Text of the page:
8. The second submission made to us was that the rules which the Grant-in-aid Code incorporates do not have the status of any statutory rules since they are no more than a mere compendium of administrative instruction issued from time to time by the Director of Public Instruction to which Government accorded their approval.
9. The main question to which we should address ourselves is whether as contended for the Board of Governors, the appellate power created by rule 50(viii) of the Grant-in-aid Code could be exercised only in a case where the educational institution received governmental aid.
10. Clause (iv) of rule 50 provided for the termination of the services of a permanent teacher on grounds of insubordination; inefficiency, neglect of duty, misconduct; moral delinquency and the like, after an enquiry by an enquiry committee.
11. Clause (v) of that rule authorizes the dismissal of a teacher if that enquiry committee is of the opinion that it is undesirable to continue his service.
12. Clause (vii) provides that in all cases of termination of service the findings recorded at the enquiry and the reasons for termination shall be transmitted to the Deputy Director of Public Instruction.
13. Clause (viii) under the provisions of which Mondol preferred his appeal to the Director of Public Instruction reads :
'50 Termination of service - Punishment :-
* * * (viii) The teacher shall be free to make an appeal to the Deputy Director of public Instruction against the order of termination provided that it is filed within thirty days of the receipt of the letter sent by registered post referred to in Para. (vii) supra. The appeal shall be decided by the Deputy Director of Public Instruction within three months form the date of the appeal. A final appeal shall lie to the Director of Public Instruction within thirty days from the date of receipt of the decisions of the Deputy Director of Public Instruction. The decision of the Director shall be final. It will be communicated to the teacher within three months from the date of the appeal. If for special reasons the enquiry takes a longer time, the Director should submit a report to Government giving reasons for the delay and obtain an extension of time for the disposal of the appeal. However, in no case, should the period exceed six months.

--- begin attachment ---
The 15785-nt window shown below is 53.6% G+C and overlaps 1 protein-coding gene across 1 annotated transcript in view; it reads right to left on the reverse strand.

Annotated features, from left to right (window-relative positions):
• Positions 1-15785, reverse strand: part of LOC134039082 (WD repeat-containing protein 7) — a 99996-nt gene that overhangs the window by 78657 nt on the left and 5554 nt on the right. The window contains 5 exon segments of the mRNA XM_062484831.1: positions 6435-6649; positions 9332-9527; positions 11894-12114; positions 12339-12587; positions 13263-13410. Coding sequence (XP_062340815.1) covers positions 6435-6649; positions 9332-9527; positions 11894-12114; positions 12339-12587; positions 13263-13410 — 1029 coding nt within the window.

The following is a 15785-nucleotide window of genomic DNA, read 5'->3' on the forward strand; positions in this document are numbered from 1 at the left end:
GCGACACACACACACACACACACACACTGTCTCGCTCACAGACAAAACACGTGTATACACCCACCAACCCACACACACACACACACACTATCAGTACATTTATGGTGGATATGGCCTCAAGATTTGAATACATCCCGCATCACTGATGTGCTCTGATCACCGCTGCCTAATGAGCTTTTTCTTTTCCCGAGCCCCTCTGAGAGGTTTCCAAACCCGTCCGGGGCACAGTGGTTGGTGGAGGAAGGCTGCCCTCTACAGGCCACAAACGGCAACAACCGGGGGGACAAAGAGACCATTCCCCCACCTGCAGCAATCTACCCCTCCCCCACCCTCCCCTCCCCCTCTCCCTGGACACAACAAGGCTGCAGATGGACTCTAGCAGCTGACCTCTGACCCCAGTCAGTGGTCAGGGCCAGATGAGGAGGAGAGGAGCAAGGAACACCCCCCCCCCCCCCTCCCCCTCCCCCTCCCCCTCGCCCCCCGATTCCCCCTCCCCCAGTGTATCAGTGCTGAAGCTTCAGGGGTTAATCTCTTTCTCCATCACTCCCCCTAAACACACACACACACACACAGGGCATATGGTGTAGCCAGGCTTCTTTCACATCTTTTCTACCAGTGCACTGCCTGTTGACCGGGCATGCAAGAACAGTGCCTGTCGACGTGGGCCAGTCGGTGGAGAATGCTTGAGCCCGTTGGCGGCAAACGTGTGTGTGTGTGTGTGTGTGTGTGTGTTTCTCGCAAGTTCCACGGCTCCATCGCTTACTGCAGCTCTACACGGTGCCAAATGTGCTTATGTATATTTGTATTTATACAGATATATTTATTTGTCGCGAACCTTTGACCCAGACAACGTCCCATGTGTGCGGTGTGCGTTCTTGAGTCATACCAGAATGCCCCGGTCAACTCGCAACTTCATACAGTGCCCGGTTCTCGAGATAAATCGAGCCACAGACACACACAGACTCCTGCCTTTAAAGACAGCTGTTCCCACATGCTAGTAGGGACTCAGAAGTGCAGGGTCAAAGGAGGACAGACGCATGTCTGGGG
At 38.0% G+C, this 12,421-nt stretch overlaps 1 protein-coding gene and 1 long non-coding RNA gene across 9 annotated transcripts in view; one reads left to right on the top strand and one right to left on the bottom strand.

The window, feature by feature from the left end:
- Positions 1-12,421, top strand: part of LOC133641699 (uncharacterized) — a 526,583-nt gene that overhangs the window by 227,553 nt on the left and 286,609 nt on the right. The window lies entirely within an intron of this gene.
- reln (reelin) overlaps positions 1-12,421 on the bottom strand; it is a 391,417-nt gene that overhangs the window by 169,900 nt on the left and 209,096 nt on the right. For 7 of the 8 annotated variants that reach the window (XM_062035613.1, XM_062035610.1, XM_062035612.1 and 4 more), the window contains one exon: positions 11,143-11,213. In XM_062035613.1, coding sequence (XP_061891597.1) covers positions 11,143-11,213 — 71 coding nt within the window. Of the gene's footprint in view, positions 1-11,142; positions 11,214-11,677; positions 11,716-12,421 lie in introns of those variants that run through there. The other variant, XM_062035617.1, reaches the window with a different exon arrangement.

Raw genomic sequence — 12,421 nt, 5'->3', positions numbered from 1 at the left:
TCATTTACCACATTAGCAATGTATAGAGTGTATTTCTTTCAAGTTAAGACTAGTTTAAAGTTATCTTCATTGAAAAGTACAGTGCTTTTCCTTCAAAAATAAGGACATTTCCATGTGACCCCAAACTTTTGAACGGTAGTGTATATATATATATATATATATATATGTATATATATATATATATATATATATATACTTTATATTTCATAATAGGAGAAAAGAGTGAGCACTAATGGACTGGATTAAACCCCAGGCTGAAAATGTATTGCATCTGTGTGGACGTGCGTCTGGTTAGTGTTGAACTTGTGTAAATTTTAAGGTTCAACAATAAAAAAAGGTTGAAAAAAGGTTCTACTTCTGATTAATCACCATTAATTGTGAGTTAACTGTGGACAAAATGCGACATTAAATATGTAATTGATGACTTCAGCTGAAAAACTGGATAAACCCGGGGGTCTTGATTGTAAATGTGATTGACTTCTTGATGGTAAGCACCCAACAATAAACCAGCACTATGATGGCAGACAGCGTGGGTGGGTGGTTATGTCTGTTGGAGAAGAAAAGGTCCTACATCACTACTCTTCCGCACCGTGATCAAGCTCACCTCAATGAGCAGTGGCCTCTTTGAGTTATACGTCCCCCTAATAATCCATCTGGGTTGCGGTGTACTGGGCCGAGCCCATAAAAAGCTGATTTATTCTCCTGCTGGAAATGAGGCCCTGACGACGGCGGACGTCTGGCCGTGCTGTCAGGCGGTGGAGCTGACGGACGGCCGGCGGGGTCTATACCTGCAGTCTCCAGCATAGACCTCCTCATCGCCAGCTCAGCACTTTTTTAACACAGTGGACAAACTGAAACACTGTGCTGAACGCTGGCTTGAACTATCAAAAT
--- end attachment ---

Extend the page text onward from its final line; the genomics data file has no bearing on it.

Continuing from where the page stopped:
* * *'
14. It has been explained to us that although Clause (viii) of rules 50 authorizes an appeal to the Deputy Director of Public Instruction in the first instance and a second appeal to the Director, Mondol preferred his appeal to the Director and not to the Deputy Director since the Deputy director had accorded his approval to the termination of his services. In the view that we take, it is not necessary for us to discuss the question whether that direct appeal to the Direct was possible.
15. If it could be said that the provisions of Clause (viii) of rule 50 governed the termination of the services of a teacher employed in a private educational institution which does not receive any governmental aid such as the one to which the Grant-in-aid Code refers, the objection to jurisdiction which was raised before the Director should fall. If not, the writ of prohibition which is sought by the Board of Governors should issue.
16. It was maintained by Sri Sait appearing for Mondol that the Baldwin Boys' High School was in fact an aided school and that the allegation to the contrary is not true. It was also submitted by him that even otherwise, since that school was a recognized school within the meaning of that expression occurring in the Grant-in-aid Code, the provisions of rule 50(viii) became applicable and that an appeal would lie to the Director from an order by which a recognized private educational institution terminated the services of one of its teachers.